Latest regulatory updates

Last updated 21 August 2020

Kurt Janson

Kurt Janson, Director of the Tourism Alliance, gives a monthly update on the latest regulatory changes affecting the hospitality industry. 

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Do the new electrical regulations apply to you?

The Government has recently introduced the Electrical Safety Standards in the Private Rented Sector (England) Regulations 2020. These new regulations are intended to improve the safety of rented accommodation and set landlords a number of requirements, including:

  • Ensuring the electrical installations in their rented properties are inspected and tested by a qualified person every 5 years
  • Suppling a copy of the resultant electrical report to people living in the property or applying to rent the property

These new regulations have led to questions being asked as to whether they apply to businesses supplying tourist accommodation, especially self-catering properties.

The short answer to this is that they do not apply to tourism accommodation, meaning that there is no specific legal requirement for tourism accommodation businesses to undertake regular electrical testing. However, all businesses have a Duty of Care to both their guests, their staff and any contractors who visit the premises. As part of this you already need to undertake a risk assessment on your property, including electrical hazards, under the Management of Health and Safety at Work Regulations.  The difference being that the while these require you to make sure that your property is free from electrical hazards, unlike the new electrical safety regulations they do not prescribe the testing regime that you need to have in place to achieve this.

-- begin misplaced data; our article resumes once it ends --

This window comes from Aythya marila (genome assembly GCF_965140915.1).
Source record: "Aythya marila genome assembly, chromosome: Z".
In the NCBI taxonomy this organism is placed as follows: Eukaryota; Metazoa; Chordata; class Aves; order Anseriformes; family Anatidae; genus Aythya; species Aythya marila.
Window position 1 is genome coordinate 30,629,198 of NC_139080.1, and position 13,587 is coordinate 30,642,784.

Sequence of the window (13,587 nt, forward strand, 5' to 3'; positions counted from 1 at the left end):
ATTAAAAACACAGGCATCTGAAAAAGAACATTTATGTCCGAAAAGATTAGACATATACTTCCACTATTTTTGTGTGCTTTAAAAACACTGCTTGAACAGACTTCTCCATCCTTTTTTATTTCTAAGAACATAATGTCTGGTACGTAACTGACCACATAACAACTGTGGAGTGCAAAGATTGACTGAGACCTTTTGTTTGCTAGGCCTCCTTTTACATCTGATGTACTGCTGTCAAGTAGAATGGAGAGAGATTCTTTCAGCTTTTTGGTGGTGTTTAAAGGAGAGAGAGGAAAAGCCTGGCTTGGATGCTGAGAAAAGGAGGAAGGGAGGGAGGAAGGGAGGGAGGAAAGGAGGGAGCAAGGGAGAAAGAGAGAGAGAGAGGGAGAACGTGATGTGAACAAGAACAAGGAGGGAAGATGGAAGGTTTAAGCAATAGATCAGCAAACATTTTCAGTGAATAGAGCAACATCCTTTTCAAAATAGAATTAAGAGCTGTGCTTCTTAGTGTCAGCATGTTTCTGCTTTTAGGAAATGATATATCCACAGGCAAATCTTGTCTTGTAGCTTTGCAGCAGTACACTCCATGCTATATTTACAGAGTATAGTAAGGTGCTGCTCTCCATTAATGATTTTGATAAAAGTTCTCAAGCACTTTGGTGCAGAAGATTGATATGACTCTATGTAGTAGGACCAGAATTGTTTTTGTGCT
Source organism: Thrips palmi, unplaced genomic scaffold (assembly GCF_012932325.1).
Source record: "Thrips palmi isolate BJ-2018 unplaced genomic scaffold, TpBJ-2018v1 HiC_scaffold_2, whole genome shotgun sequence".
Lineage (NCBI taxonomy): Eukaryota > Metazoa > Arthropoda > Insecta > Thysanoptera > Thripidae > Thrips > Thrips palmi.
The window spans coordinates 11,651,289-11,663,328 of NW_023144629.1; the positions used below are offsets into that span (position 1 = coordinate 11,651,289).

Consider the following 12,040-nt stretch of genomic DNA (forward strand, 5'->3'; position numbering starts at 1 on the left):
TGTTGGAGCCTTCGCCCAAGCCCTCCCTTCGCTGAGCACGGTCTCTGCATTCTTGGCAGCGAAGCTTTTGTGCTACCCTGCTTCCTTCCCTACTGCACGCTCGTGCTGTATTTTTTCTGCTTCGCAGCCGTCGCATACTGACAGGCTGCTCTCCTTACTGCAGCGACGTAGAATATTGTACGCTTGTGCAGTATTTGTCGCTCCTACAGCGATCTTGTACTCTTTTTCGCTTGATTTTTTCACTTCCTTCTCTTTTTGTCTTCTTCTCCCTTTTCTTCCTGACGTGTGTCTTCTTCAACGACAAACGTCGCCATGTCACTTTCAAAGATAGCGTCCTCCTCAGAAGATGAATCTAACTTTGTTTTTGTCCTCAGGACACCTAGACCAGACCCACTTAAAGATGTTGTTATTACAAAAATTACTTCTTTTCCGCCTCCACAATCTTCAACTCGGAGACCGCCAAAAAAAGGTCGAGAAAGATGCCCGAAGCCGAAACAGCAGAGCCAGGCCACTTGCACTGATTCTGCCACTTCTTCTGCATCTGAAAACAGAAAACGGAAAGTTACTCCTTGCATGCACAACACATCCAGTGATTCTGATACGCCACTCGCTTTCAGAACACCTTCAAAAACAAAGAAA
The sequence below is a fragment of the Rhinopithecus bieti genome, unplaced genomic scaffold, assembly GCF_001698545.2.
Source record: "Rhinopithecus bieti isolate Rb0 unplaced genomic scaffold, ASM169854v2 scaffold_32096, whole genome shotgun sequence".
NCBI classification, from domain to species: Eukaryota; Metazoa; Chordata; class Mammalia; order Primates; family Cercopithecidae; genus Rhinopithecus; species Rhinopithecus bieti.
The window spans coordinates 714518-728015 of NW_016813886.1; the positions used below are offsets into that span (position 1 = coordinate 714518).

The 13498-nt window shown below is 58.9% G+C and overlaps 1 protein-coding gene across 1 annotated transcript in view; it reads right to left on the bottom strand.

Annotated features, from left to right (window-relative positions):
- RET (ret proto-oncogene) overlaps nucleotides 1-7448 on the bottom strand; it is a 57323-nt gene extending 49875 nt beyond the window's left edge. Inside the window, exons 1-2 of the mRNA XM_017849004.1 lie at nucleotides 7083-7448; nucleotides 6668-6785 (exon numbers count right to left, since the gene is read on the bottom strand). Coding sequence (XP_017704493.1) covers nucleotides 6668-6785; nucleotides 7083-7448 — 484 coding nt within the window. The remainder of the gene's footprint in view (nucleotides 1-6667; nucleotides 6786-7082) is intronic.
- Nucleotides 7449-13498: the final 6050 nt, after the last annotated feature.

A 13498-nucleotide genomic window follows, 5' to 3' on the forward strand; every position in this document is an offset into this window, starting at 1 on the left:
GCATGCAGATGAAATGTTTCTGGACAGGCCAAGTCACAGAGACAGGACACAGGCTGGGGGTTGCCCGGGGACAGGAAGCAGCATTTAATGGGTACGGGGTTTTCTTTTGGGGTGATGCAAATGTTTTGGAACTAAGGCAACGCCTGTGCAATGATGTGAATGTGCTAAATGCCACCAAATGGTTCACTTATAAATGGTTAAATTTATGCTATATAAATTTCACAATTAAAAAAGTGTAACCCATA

What the new legislation will do, therefore, is to raise expectations as to how often tourism accommodation operators need to undertake electrical inspections, especially when the accommodation being provided has been built to domestic specifications – i.e., self-catering and B&B properties.

The new legislation means that, if an accident were to happen, the first question would be, “If a landlord is required to test electrical systems every five years to protect tenants, why did you decide not do the same to protect your guests?”

Therefore, it would be wise to use the new electrical regulations as the new standard for electric inspections in the same way as the 2015 Smoke and Carbon Monoxide Alarm (England) Regulations have set the standard for the use of smoke and carbon monoxide alarms in self-catering properties, even though they too only apply to residential landlords.